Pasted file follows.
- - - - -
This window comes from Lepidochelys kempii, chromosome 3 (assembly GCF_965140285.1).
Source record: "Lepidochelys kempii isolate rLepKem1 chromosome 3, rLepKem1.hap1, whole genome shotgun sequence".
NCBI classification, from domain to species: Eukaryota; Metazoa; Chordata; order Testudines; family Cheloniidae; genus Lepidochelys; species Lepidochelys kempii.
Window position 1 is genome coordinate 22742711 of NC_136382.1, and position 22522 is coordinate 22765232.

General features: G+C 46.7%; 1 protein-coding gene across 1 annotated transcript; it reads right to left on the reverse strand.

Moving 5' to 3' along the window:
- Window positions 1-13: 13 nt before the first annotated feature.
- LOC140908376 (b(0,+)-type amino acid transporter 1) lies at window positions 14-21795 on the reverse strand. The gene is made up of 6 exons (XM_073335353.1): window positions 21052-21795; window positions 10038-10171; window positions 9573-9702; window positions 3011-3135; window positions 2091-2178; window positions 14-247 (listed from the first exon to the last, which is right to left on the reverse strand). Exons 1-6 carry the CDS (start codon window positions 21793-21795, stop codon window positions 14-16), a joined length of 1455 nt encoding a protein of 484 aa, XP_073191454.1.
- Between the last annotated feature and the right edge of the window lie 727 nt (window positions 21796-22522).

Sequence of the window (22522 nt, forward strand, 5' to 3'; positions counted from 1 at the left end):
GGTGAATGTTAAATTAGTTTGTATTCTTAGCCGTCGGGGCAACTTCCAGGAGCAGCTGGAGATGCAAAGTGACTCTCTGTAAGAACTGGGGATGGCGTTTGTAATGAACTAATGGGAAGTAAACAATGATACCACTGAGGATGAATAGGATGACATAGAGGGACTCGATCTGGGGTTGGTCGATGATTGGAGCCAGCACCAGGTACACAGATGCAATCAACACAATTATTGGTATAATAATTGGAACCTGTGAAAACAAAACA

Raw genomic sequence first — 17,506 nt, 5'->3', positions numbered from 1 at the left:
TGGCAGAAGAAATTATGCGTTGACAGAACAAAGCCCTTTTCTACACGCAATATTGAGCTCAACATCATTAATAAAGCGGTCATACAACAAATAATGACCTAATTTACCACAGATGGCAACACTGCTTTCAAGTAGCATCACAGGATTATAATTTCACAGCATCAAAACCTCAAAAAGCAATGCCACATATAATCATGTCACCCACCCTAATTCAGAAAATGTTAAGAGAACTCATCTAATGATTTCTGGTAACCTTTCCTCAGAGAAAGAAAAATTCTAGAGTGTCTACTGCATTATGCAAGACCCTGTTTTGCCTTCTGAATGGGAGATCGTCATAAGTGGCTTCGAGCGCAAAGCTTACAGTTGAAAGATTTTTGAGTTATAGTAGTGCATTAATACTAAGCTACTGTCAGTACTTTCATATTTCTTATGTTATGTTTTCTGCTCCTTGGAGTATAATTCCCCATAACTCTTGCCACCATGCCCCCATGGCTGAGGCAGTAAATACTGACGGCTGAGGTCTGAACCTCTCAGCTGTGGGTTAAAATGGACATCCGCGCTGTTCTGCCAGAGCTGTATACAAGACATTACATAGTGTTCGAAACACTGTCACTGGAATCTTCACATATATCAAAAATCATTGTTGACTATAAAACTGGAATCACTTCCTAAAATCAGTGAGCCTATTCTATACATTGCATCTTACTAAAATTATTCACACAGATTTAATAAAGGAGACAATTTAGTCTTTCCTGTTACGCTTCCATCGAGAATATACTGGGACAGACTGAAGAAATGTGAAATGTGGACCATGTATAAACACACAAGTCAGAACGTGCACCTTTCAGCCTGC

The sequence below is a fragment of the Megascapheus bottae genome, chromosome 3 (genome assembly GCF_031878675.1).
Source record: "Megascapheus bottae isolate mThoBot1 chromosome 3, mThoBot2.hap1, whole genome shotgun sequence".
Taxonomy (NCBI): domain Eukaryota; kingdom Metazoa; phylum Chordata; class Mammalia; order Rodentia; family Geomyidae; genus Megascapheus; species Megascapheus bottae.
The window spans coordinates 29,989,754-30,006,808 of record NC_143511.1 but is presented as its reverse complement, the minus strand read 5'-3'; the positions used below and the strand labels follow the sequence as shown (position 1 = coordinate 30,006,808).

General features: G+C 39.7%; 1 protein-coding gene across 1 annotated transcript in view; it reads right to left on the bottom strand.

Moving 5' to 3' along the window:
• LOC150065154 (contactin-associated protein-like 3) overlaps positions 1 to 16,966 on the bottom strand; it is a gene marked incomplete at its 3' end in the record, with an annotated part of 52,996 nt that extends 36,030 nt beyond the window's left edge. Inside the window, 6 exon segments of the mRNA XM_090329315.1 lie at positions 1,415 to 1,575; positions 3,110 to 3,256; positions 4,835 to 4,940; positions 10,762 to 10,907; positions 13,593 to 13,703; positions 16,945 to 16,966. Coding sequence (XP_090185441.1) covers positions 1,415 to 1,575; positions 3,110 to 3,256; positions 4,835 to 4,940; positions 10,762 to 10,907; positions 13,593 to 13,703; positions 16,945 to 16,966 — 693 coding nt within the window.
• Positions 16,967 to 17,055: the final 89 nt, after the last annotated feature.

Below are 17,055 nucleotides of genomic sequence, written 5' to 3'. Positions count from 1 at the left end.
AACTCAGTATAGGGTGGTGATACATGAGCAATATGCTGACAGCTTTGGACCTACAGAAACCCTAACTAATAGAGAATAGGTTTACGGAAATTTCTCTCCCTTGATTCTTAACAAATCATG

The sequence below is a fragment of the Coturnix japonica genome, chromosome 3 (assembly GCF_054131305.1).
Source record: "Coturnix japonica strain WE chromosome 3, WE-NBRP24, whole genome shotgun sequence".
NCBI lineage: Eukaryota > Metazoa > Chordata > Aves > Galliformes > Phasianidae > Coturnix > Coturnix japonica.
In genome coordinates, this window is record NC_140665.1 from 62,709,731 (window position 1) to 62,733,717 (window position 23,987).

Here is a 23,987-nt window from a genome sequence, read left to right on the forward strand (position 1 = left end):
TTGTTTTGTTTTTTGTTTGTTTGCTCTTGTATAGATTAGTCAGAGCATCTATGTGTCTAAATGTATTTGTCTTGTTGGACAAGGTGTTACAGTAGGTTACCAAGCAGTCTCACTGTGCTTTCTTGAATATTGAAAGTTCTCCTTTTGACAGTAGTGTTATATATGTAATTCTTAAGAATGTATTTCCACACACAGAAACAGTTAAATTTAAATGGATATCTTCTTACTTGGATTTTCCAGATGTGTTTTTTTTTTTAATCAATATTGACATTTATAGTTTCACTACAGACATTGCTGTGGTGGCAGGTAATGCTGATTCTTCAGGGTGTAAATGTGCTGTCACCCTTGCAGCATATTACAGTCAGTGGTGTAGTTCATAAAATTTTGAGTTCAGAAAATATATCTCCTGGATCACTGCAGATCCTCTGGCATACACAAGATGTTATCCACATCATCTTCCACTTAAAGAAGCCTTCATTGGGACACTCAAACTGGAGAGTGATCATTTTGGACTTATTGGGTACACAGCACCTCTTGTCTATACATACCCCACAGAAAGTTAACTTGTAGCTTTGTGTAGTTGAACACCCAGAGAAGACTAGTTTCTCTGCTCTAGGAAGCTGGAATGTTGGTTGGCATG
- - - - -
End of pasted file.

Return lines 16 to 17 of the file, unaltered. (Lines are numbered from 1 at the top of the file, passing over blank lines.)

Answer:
Taxonomy (NCBI): domain Eukaryota; kingdom Metazoa; phylum Chordata; class Mammalia; order Rodentia; family Geomyidae; genus Megascapheus; species Megascapheus bottae.
The window spans coordinates 29,989,754-30,006,808 of record NC_143511.1 but is presented as its reverse complement, the minus strand read 5'-3'; the positions used below and the strand labels follow the sequence as shown (position 1 = coordinate 30,006,808).